German word of the day: Naja

Naja, we look at one of the most widely used German particles.

German word of the day: Naja
Photo: depositphotos

Germans have a habit of using a lot of particles – which again and again confuse non-native speakers. After talking about doch last week, let’s have a look at one of the other tricky ones.

SEE ALSO: German word of the day: Doch

Picture this: You are talking to someone in German. The conversation goes like this: Your conversation partner tells you a rather long story and ends it with “Naja, und dann habe ich ihr gesagt, dass sie nicht zurück zu kommen braucht.” (“Well, and then I told her that she doesn’t have to bother coming back.”) In this case, your conversation partner used one of the most infamous German particles.

Naja, or na ja can be translated to “well” and is an interjection, which means it’s used to express a feeling. In the case of na ja, it’s used to express either agreement or doubt.

Two examples for its use are the following:

To tell the person you’re talking to that you agree with their statement, but have something more to say: “Na ja, ich stimme dir zu, aber…” (“Well, I agree with you, but…”)

To wrap up a long story with a final statement: “Na ja, das war jetzt eine lange Geschichte, aber alles in allem finde ich es blöd.” (“Well, this was a long story, but all in all it really upsets me.”)

SEE ALSO: Das ist ja mal wichtig: The complete guide to German particles

Na ja consists of the words na and ja, ja meaning “yes” and na being a totally different case. So let me explain.

Na is a short particle that you will probably stumble across many, many times while in Germany. If you look it up, the dictionary Duden explains na like this:

“A particle preceding a [shortened] sentence and creating the emotional transition of something, which preceded the sentence as something spoken, occurred or thought, to a concluding statement, which may contain personal feelings, but especially the impatience, dissatisfaction, resignation, rejection, but also surprise, a request, encouragement or joy.”

What a mouthful. A shorter explanation is probably: Na is a particle that can be used in basically any context.

Here are some examples to showcase this:

Na, wie geht es dir? – “Hi, how are you?”

Na, das ist ja super gelaufen. – “Well that went great.” (ironically)

Na so was! – “How strange!”

Na schön. – “Very well.”

Na, dann mal los! – “Well then, let’s go!”

Na endlich! – “Finally!”

Na, jetzt mach mal nicht so ein Theater. – “Now, stop making such a fuss about it.”

So, if you want to sound like you’ve been speaking German all your life, casually start using na or na ja in your sentences. People will be impressed.

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German word of the day: Witzfigur

You may like to think your jokes are "witzig" - but beware of getting labelled with this German word. It's not nearly as funny as it sounds.

German word of the day: Witzfigur

Witz, the German word for “joke”, is one of the first words a lot of foreigners come to learn when they start learning German. But it may be a little longer until you encounter what’s known as a Witzfigur.

Combine the word der Witz (joke) with the word die Figur (figure or character) and you get die Witzfigur (wits·fii·guur) – someone who may well be (unintentionally) funny, but is more likely to be the butt of somebody else’s joke.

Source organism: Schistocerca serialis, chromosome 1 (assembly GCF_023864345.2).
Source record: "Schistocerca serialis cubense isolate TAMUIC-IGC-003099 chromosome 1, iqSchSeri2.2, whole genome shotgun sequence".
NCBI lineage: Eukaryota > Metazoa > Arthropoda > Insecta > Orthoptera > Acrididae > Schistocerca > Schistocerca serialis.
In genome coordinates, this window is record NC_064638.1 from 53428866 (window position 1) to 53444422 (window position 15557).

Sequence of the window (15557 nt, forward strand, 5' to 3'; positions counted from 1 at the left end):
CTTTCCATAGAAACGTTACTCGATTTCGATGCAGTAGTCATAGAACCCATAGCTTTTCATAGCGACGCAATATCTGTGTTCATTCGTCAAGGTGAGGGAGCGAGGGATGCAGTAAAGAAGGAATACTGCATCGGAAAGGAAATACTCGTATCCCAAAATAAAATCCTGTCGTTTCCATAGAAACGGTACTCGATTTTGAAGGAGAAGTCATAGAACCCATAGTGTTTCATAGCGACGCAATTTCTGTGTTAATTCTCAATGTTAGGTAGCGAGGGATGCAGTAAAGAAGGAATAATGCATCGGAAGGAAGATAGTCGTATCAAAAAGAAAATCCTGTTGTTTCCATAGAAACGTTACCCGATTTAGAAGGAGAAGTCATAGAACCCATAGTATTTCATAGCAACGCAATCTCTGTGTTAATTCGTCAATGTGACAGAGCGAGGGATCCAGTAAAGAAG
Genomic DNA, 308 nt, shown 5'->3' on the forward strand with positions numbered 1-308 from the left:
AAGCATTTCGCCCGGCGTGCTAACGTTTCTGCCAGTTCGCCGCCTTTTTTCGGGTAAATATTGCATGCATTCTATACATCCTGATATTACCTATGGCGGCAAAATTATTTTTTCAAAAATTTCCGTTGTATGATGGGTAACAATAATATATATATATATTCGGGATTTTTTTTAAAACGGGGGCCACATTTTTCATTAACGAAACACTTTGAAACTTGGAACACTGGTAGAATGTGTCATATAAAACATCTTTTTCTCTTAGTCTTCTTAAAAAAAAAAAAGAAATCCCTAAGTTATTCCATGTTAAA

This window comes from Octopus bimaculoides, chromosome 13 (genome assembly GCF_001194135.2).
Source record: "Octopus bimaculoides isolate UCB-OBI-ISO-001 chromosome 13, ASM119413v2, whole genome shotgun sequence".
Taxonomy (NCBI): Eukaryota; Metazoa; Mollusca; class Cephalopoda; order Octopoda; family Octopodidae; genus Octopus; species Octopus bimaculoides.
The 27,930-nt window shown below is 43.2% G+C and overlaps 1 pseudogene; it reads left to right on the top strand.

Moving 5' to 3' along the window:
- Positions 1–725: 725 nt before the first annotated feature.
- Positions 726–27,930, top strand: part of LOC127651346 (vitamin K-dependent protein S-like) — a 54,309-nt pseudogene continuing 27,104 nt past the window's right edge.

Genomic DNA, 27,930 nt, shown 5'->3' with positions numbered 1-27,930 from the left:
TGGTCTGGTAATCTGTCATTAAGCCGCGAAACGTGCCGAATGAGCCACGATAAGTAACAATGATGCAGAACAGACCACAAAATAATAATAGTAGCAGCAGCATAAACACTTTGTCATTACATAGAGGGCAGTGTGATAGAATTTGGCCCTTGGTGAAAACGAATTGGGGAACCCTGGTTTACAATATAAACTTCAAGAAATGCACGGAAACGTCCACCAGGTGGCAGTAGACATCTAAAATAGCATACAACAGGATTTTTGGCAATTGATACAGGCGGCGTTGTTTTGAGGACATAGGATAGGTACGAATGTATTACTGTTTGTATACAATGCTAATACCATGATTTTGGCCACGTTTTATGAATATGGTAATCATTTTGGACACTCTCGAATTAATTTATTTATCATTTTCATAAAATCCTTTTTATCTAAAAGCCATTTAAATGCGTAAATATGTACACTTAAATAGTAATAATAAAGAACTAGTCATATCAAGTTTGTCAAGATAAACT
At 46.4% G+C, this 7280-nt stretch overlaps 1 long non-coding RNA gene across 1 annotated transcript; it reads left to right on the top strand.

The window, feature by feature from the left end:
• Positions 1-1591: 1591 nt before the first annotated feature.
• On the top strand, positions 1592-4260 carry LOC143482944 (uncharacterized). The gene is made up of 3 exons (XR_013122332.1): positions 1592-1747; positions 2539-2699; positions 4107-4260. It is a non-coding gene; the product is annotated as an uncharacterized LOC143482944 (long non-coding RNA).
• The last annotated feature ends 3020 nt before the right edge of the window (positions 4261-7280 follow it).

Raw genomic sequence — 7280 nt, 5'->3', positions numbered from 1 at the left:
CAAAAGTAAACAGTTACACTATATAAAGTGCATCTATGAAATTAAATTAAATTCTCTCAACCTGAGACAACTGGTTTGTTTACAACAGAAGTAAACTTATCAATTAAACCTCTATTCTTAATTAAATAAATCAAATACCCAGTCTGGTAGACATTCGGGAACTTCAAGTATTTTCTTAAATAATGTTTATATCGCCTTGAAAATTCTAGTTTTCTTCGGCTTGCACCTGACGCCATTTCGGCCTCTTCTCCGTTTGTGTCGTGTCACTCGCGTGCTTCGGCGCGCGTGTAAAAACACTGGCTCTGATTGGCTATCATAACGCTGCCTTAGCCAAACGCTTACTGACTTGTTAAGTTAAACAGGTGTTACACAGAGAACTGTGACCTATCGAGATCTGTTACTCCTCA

Think of it a little bit like the English expression “figure of fun”, or – more commonly used – a laughing stock. 

A Witzfigur may pop up in jokes, stories and songs as a clownish sidekick who offers some light relief.

In some cases, these Witzfiguren are there to act as the wise fool and reveal some deeper insight into what’s going on. In many cases, though, they’re just there to get a cream pie chucked in their face. 

It’s worth remembering that not every character in a joke is the butt of it – that is to say, not every Witzfigur is a Witzfigur.

In German, there’s a tradition of jokes involving Klein Fritzchen (little Fritz) – a fictional boy who pops up time and time again in various comedic scenarios, usually in order to say something insulting to someone. 

READ ALSO: German words you need to know: Der Zappelphilipp

Little Fritz is not so much a figure of fun as a literal Witzfigur: a character in a joke. And in fact, his role in the jokes often involve delivering the punchline that makes someone else the laughing stock. 

That said, if you hear someone described as a Witzfigur in real life, it usually doesn’t mean anything good.

In fact, it often means they’ve done something pretty peinlich (embarrassing) or deserving of public mockery. And yes, it can often be applied to politicians.

By way of example, the term was recently used by Health Minister Karl Lauterbach (SPD) to describe Gerhard Schröder, the former chancellor of Germany who has recently been stripped of many of his perks for insisting on taking Kremlin-linked jobs.

When asked about Schröder, Lauterbach said: “He has succeeded in being a former chancellor (who is) now on the verge of being a laughing stock.”

So, by all means, make a “Witz” or two, and definitely don’t be afraid of doing anything “witzig” (witty or funny), but if you ever find yourself on the verge of become a Witzfigur, it could be time for a change of course.


Er ist nur eine Witzfigur. Vergiss ihn. 

He’s just a joke. Forget about him. 

Ich habe angst davor, eine Witzfigur zu werden.

I’m afraid of becoming a laughing stock.